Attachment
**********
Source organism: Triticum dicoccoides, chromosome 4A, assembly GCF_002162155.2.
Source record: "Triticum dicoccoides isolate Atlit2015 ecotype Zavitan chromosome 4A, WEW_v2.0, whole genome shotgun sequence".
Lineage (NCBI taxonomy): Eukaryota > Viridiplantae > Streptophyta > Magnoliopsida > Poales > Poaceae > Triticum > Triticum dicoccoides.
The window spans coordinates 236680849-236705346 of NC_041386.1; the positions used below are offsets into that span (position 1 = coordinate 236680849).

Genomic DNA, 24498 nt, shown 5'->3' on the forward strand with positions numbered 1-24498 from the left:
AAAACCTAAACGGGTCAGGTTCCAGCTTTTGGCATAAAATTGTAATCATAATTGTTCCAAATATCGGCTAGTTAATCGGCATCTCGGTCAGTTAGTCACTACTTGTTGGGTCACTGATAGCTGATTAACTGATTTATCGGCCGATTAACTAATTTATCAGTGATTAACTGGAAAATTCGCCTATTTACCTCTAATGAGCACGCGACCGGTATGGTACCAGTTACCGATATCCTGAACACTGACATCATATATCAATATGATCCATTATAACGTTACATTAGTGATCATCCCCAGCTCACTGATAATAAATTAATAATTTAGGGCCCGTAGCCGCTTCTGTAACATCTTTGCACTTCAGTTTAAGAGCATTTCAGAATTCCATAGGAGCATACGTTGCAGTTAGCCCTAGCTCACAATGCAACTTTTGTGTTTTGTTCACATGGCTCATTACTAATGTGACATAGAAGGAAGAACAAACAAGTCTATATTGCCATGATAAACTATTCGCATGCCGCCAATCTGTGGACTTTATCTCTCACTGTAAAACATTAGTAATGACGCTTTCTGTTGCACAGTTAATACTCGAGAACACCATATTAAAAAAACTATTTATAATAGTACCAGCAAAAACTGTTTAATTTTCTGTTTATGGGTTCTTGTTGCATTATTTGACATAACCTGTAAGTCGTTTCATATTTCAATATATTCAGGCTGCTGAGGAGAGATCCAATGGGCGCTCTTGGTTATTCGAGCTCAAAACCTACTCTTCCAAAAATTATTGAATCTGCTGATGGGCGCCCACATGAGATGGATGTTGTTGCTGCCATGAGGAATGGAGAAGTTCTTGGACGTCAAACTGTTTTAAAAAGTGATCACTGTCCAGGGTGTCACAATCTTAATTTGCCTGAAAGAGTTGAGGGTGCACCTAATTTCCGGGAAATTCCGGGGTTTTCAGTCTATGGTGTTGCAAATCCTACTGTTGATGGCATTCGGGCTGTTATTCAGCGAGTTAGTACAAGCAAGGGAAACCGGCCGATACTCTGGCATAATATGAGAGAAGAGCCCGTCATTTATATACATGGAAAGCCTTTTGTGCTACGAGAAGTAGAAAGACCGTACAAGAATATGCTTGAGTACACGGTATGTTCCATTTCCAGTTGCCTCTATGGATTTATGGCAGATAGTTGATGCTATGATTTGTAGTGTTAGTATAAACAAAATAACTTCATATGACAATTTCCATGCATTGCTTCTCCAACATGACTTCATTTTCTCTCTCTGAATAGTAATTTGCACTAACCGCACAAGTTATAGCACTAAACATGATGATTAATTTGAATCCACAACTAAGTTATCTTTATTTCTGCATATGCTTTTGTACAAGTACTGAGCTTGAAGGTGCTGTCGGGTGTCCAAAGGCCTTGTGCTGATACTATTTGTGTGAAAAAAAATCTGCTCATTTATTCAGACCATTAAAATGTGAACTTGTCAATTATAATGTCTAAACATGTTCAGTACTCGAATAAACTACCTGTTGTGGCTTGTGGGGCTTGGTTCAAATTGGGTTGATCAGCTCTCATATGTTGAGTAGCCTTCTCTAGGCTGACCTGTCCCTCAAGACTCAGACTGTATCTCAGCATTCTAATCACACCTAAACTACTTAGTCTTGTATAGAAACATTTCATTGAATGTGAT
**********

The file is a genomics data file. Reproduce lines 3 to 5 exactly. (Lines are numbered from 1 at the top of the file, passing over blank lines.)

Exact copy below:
Lineage (NCBI taxonomy): Eukaryota > Viridiplantae > Streptophyta > Magnoliopsida > Poales > Poaceae > Triticum > Triticum dicoccoides.
The window spans coordinates 236680849-236705346 of NC_041386.1; the positions used below are offsets into that span (position 1 = coordinate 236680849).

Genomic DNA, 24498 nt, shown 5'->3' on the forward strand with positions numbered 1-24498 from the left: